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This page contains resources for writing in the sciences. Although these resources and writing tips will be useful regardless of class or scientific discipline, they should come in particularly useful for students in the English 2100 Technical Writing course.
The Scientist's Guide to Writing by Stephen B. HeardThe Scientist's Guide to Writing provides practical advice to help scientists become more effective writers so that their ideas have the greatest possible impact.
Call Number: Redwood 808.0665 H3512S 2016
Scientists Must Write by Robert BarrassWritten by a scientist for scientists, this book is much more than a textbook of English grammar – it is a valuable source of information for all aspects of writing in scientific and technical situations.-- from Amazon
Call Number: Redwood 808.0665 B27S 2002
Technical Writing in Engineering Professions by Darla-Jean Weatherford"Technical Writing for Engineering Professionals provides a toolkit for developing technical reports quickly and efficiently. The book offers clear, specific guidelines for developing each of the sections (abstract, conclusions, introduction, and discussion) and designing and using graphics that illustrate your results." -- from publisher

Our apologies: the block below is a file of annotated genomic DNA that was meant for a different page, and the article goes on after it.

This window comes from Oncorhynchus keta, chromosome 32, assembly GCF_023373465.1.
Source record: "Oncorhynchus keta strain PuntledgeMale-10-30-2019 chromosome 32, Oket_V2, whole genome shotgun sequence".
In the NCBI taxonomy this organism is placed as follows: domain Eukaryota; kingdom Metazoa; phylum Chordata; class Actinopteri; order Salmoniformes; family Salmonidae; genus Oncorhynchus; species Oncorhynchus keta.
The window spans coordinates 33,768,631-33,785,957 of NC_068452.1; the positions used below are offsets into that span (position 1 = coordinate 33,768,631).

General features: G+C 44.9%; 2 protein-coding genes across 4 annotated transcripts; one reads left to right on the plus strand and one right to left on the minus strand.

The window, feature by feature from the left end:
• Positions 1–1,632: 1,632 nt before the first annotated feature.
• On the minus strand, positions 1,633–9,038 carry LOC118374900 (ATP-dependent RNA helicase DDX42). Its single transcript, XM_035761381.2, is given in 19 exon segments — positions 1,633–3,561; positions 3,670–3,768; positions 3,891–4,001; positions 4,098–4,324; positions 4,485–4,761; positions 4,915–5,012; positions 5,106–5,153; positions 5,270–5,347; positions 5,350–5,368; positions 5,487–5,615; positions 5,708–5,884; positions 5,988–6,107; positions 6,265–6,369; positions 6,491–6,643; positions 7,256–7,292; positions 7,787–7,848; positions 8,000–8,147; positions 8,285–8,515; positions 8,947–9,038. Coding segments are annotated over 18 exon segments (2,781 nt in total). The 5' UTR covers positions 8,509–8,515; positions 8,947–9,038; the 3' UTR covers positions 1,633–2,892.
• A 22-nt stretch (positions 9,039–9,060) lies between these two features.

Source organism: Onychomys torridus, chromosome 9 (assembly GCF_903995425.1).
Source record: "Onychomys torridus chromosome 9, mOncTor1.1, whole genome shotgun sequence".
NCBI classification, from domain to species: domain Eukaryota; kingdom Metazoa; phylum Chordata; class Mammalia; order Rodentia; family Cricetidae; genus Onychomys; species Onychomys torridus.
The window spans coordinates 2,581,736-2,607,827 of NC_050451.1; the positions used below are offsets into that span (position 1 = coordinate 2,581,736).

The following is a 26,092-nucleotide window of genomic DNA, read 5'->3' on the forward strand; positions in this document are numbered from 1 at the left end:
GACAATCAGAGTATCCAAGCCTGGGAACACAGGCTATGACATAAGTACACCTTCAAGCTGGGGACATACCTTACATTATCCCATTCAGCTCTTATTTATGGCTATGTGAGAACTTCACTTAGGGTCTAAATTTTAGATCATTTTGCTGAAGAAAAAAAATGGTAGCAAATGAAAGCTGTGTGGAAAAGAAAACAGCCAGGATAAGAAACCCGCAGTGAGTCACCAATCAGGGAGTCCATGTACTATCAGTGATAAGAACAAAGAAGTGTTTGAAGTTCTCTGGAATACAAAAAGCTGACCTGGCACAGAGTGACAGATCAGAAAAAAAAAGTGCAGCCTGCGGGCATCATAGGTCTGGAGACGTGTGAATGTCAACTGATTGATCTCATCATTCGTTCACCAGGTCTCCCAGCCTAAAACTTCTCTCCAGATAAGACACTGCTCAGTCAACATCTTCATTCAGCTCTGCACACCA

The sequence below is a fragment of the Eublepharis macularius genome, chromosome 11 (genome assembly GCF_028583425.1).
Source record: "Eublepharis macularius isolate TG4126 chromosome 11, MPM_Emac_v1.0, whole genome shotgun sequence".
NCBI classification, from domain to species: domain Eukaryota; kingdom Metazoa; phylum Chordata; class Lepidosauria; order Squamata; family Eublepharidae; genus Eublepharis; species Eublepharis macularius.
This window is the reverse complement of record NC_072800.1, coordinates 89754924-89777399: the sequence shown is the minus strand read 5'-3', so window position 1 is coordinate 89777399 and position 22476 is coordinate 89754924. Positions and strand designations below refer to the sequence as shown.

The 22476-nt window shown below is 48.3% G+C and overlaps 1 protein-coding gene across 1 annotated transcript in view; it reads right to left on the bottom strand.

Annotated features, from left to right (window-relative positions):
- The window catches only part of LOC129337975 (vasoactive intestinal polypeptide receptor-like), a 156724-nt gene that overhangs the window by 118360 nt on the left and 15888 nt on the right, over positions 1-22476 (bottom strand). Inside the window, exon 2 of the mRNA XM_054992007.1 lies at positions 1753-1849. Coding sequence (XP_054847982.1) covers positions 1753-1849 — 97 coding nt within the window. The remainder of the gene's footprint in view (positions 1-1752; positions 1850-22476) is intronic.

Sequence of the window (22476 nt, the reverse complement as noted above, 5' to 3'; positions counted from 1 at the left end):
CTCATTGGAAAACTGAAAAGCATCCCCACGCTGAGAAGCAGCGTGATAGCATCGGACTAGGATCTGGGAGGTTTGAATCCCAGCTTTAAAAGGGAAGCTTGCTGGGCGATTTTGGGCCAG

Call Number: Redwood 808.06662 W3784T 2016
A Short Guide to Writing about Biology by Jan A. PechenikA Short Guide to Writing about Biology emphasizes writing as a means to examine, evaluate, and share ideas. The text teaches how to read critically, study, evaluate and report data, and how to communicate information clearly and logically.
Writing well matters tremendously no matter your discipline, including the sciences. Stanford University's Program of Writing and Rhetoric created a video series on why writing matters. Check out what Stanford chemistry professor Richard N. Zare has to say about this topic (courtesy of Stanford SIS User).